Friday, January 04, 2019

Bay Area Air Quality and Brain Damage Convo

This post is inspired by a Facebook exchange I had the other day... I will paraphrase and not name names

The original poster was lamenting that not enough people were wearing masks, and don't seem to care, so I said how about telling people that smoke inhalation causes brain damage right away. Another poster said I was being extreme, and could I back that up?

I decided to see if I could. My logic for this is as follows: smoke inhalation leads to particulate inhalation (PM2.5 and PM10), also toxin inhalation (burning cars and buildings generates many things, I would expect) both of which impair respiratory function. Impaired respiratory function causes a lack of oxygen in the blood, which in turn causes loss of oxygen to the brain. The brain being the most exquisitely sensitive tissue to oxygen loss, gets damaged.
As the mother of an asthmatic kid, this link was hammered into my head repeatedly by ER nurses and doctors, and while yes, a developing brain is more of a risk, I expect this holds true throughout our lives.

SO, to the reference material:

Brain Damage Following Smoke Inhalation and Skin Burn

In this article, they actually exposed sheep to smoke inhalation (and skin burns), and then measured the damage to brain tissue and found it. This is the most solid evidence I was able to find of a direct scientific experiment, albeit on sheep.

Friday, March 01, 2013

Every day is the beginning of the end. Sometimes the end of the day is just the beginning.

 March 1, 2013: I'm in a post-industrial city, it's grey and snowing, and there are students in acid washed jeans; my brain insists on playing Bon Jovi as the soundtrack. The IMF declares that the US failure to resolve budget issues is going to change the world's economy, and not in a good way. Strange objects have started appearing in my office: a piece of circuitry last week, hand-penned invitations, a new-in-box dry eraser this morning. Is this a Gibson novel?

Saturday, February 09, 2013

Of Great Apes and Girl Scouts

In 2011, I got riled up about misrepresentation, and Nature decided not to print my letter... as cookie season descends upon us again, I thought I'd just put this out there in the blogosphere. Sometimes a pub is not the point.
[I must point out that I think weblinks have moved, and that this blog platform seems to be horribly buggy at the moment... hopefully that won't undermine this piece]

Of Great Apes and Girl Scouts

Dear Sirs

A campaign to preserve the endangered Orangutan (Pongo spp.) through reduction in palm oil consumption has arisen in the USA through a very unusual path: the Girl Scouts. Two Girl Scouts in Michigan, Madison Vorva and Rhiannon Tomtishen, conducted a project in 2007 on Orangutans in Borneo, for their Girl Scout Bronze Award. They discovered that palm oil plantations were responsible for Orangutan habitat destruction, and that Girl Scout cookies were chock full of palm oil. In March, Rainforest Action Network (RAN) partnered with the 15 year-old Girl Scouts in petitioning Girl Scouts USA (GSUSA) to remove palm oil responsible for tropical deforestation from the cookies1. As part of this campaign, RAN has helped develop a new Girl Scout Merit Badge - the Rainforest Hero Badge - which involves research and campaigning for the cause.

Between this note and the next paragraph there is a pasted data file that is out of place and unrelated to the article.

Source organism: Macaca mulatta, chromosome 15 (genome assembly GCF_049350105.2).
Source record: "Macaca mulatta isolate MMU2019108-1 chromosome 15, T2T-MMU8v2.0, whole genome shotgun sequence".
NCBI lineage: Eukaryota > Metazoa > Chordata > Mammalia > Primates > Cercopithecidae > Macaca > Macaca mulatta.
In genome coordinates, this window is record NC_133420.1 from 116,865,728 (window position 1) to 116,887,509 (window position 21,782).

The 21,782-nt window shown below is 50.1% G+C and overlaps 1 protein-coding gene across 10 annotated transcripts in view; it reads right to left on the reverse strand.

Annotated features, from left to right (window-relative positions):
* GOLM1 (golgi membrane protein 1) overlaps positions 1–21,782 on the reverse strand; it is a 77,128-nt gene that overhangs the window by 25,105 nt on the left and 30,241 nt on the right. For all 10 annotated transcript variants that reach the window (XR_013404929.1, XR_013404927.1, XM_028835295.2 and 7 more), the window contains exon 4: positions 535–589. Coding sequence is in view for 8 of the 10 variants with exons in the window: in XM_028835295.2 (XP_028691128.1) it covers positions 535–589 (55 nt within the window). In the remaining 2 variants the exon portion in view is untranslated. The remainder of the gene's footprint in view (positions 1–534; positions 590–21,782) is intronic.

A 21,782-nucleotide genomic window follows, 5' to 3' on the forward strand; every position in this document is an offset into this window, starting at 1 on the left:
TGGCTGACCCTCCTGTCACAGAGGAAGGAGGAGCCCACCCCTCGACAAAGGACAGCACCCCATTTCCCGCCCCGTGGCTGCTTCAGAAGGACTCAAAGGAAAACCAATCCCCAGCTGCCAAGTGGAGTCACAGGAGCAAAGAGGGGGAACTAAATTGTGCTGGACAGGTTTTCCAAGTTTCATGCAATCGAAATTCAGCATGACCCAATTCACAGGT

In the US, Girl Scouts and their cookies are a national cultural icon, and GSUSA provides an education opportunity for young women, promoting values such as leadership. As a conservation biologist, I am thrilled to see this campaign with such a large and iconic force behind it. However, in reading the merit badge materials I came across the words "...the survival of humankind’s closest  relative, orangutans."2 The genetic evidence for the closest relative of humans has gone back and forth in the literature 3-5, and will no doubt continue to be contentious as long as we are interested in our evolutionary history. In a brief email to RAN, I suggested they use more conservative language, including orangutans in a group: "great apes, our closest relatives". They have no intention of changing the wording. 

This, therefore, is my dilemma: a great cause, supported by contended information3, facing the enormity of multinational corporations such as Cargill and Kellogg. If climate change science faces bombastic scrutiny and incessant attempts at discreditation, surely this will be similarly scorned for lack of scientific accuracy? Will this undermine the credibility of the cause? Do I encourage my little sister to get this merit badge and campaign for the cause, or do I wax academic about the correct phylogeny of the Hominidae?

1          Surtherlin, L. & Schaeffer, A. Girl Scouts: Cookies Cut Down Rainforests <> (2011).

2          Network, R. A. Rainforest Hero Badge Kit, <> (2011).

3          Lehtonen, S., Sääksjärvi, I. E., Ruokolainen, K. & Tuomisto, H. Who is the closest extant cousin of humans? Total-evidence approach to hominid phylogenetics via simultaneous optimization. Journal of Biogeography 38, 805-808 (2011).

4          Grehan, J. R. & Schwartz, J. H. Evolution of the second orangutan: phylogeny and biogeography of hominid origins. Journal of Biogeography 36, 1823-1844 (2009).

5          Locke, D. P. et al. Comparative and demographic analysis of orang-utan genomes. Nature 469, 529-533 (2011).